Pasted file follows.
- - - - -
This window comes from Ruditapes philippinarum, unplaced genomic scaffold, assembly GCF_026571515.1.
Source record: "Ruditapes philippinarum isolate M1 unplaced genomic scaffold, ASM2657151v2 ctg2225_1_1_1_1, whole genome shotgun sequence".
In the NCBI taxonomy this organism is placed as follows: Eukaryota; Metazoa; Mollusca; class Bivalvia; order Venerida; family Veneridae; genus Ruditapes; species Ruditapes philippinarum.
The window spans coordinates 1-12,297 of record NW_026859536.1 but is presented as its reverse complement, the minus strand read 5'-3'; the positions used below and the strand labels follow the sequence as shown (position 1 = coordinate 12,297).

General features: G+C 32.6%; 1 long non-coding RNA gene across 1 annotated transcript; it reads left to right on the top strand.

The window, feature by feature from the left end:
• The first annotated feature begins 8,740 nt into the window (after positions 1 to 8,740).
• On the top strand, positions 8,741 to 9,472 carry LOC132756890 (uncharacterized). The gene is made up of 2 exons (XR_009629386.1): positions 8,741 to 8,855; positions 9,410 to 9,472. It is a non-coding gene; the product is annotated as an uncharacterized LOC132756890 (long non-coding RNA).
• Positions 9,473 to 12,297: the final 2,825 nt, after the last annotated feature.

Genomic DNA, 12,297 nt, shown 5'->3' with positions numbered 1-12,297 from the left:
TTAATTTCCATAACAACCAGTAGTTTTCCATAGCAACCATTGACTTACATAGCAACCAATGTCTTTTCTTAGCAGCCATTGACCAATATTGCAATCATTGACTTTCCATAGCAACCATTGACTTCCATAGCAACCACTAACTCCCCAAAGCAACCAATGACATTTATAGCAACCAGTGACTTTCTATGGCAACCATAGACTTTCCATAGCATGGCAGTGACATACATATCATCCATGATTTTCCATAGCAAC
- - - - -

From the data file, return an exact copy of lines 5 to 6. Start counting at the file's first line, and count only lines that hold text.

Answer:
General features: G+C 32.6%; 1 long non-coding RNA gene across 1 annotated transcript; it reads left to right on the top strand.

The window, feature by feature from the left end: